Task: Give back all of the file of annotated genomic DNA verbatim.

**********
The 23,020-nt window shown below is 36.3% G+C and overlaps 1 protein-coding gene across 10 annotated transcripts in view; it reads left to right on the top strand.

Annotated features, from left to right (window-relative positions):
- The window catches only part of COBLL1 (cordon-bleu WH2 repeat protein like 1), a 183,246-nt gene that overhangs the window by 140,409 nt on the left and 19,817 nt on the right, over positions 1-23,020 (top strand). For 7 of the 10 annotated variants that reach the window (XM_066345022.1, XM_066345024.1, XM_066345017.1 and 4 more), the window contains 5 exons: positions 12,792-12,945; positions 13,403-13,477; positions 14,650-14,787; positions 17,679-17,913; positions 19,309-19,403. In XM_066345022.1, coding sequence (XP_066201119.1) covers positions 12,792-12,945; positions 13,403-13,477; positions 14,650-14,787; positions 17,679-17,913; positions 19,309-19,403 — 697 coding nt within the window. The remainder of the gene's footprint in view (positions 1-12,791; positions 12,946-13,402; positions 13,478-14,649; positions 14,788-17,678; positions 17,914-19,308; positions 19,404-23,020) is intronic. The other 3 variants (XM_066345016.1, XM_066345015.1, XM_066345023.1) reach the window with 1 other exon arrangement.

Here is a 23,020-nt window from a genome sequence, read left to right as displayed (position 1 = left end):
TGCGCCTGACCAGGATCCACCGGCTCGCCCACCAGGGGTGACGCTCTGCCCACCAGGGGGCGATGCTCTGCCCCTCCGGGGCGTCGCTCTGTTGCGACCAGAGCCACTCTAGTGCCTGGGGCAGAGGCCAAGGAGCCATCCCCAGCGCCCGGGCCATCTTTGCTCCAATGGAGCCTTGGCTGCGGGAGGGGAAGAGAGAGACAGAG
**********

The 23,020-nt window shown below is 36.3% G+C and overlaps 1 protein-coding gene across 10 annotated transcripts in view; it reads left to right on the top strand.

Annotated features, from left to right (window-relative positions):
- The window catches only part of COBLL1 (cordon-bleu WH2 repeat protein like 1), a 183,246-nt gene that overhangs the window by 140,409 nt on the left and 19,817 nt on the right, over positions 1-23,020 (top strand). For 7 of the 10 annotated variants that reach the window (XM_066345022.1, XM_066345024.1, XM_066345017.1 and 4 more), the window contains 5 exons: positions 12,792-12,945; positions 13,403-13,477; positions 14,650-14,787; positions 17,679-17,913; positions 19,309-19,403. In XM_066345022.1, coding sequence (XP_066201119.1) covers positions 12,792-12,945; positions 13,403-13,477; positions 14,650-14,787; positions 17,679-17,913; positions 19,309-19,403 — 697 coding nt within the window. The remainder of the gene's footprint in view (positions 1-12,791; positions 12,946-13,402; positions 13,478-14,649; positions 14,788-17,678; positions 17,914-19,308; positions 19,404-23,020) is intronic. The other 3 variants (XM_066345016.1, XM_066345015.1, XM_066345023.1) reach the window with 1 other exon arrangement.

Here is a 23,020-nt window from a genome sequence, read left to right as displayed (position 1 = left end):
TGCGCCTGACCAGGATCCACCGGCTCGCCCACCAGGGGTGACGCTCTGCCCACCAGGGGGCGATGCTCTGCCCCTCCGGGGCGTCGCTCTGTTGCGACCAGAGCCACTCTAGTGCCTGGGGCAGAGGCCAAGGAGCCATCCCCAGCGCCCGGGCCATCTTTGCTCCAATGGAGCCTTGGCTGCGGGAGGGGAAGAGAGAGACAGAG